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Description de l’éditeur

This article examines the use of sanitary and phytosanitary (SPS) standards as a method for protectionism through the lens of political economy. Technical measures, especially SPS, remain a potential barrier to free trade, in spite of substantial progress on trade liberalization under the Uruguay round of trade negotiations. In fact, in the 1986-93 Uruguay Bound negotiations, separate disciplines were negotiated for the management of SPS standards, which are highly technical and relatively nontransparent compared with other international standards. This study examines the political economy of one contentious trade dispute that has arisen under the SPS Agreement, the import of Mexican Haas avocados into the United States. The history of the dispute is traced and new evidence is provided on the rent-seeking activity of U.S. producers. The SPS Agreement and Developing Countries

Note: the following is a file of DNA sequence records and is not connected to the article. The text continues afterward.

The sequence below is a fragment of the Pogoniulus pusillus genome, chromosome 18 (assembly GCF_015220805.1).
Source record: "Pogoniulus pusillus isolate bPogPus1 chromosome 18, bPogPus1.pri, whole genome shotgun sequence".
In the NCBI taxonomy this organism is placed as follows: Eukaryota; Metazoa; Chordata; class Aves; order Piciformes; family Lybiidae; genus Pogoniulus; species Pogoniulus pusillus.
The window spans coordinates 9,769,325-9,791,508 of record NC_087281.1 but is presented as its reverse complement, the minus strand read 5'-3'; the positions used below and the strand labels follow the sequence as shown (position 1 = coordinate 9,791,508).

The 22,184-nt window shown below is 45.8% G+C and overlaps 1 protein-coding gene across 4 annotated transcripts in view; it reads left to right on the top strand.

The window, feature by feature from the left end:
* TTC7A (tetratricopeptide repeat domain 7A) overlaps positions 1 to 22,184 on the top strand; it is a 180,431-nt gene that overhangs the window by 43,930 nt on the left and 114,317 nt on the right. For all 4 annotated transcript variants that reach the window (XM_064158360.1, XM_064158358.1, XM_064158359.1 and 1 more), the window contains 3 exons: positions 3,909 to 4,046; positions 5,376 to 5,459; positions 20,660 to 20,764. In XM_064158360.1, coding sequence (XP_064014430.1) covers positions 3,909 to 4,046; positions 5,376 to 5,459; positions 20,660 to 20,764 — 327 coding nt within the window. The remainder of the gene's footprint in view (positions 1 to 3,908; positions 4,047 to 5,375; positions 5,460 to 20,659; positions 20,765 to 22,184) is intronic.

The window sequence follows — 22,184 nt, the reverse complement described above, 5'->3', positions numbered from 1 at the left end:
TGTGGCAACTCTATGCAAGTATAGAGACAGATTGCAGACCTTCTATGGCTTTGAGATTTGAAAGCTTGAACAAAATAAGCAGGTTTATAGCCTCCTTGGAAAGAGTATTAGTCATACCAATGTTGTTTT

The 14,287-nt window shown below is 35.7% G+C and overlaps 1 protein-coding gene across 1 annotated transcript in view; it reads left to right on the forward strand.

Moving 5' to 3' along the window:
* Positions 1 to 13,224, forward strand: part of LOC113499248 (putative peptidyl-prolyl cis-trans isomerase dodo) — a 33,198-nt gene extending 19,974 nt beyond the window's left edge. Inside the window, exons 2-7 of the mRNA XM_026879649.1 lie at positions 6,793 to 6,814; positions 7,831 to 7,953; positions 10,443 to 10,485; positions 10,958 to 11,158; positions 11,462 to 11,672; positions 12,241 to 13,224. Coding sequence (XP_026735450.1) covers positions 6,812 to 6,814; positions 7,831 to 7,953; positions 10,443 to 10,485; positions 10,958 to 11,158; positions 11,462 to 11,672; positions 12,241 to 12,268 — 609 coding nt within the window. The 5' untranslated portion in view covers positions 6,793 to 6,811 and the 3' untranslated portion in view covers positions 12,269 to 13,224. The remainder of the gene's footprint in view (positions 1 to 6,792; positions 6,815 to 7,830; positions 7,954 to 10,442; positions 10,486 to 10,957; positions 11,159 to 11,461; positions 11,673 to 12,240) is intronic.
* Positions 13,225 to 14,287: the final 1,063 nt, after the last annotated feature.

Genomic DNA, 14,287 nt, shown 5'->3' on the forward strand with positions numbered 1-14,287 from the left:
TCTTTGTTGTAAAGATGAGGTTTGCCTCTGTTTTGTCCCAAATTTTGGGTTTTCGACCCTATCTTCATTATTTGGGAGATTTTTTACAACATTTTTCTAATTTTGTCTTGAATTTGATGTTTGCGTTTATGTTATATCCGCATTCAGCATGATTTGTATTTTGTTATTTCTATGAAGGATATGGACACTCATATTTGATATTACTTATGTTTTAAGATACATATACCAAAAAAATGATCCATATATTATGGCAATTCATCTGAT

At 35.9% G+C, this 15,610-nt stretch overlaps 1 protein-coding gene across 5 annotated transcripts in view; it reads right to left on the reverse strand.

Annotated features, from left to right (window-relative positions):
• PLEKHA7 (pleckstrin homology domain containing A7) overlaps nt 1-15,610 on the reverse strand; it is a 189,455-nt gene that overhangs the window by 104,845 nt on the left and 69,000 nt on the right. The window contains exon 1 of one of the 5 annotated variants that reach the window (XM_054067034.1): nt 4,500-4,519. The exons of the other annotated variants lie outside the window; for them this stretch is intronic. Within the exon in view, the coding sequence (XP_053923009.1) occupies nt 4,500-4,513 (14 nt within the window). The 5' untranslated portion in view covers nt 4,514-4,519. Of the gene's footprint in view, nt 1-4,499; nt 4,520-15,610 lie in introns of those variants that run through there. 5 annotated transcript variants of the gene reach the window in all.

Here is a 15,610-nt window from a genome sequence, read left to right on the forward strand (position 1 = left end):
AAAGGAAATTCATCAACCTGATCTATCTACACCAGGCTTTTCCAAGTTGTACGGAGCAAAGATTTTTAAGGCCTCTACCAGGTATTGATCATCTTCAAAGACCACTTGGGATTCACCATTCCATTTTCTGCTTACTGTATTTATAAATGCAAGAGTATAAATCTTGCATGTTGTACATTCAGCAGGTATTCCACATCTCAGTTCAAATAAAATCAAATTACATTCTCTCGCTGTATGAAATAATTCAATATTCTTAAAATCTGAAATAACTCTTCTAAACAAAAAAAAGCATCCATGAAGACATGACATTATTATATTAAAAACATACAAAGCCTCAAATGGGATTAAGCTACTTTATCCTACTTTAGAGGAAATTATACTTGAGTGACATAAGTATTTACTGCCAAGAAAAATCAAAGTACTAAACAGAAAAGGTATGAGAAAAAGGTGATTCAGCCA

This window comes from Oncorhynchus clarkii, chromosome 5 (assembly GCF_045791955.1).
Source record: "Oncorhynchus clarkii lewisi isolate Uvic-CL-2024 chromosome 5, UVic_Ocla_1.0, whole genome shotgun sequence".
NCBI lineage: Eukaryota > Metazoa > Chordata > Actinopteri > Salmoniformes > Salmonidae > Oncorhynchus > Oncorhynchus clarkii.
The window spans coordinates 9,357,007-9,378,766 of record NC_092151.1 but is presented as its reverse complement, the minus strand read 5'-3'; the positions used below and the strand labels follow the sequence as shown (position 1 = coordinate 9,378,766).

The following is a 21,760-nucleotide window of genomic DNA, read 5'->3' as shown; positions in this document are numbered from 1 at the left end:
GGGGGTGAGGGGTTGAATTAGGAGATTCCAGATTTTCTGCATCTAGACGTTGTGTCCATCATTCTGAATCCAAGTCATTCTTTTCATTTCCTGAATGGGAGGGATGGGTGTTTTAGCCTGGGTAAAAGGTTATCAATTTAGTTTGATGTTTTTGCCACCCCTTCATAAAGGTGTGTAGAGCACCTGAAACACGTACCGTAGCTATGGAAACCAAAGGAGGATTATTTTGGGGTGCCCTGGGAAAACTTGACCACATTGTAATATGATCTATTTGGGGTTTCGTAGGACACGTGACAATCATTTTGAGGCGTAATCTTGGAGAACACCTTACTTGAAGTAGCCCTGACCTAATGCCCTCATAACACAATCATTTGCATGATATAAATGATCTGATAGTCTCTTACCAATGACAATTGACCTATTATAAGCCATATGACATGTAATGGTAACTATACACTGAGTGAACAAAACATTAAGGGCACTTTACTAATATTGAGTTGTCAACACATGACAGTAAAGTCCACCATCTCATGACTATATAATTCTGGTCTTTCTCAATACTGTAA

GENRE
Politique et actualité
SORTIE
2006
1 janvier
LANGUE
EN
Anglais
LONGUEUR
29
Pages
ÉDITEUR
Cato Institute
TAILLE
262.7
Ko

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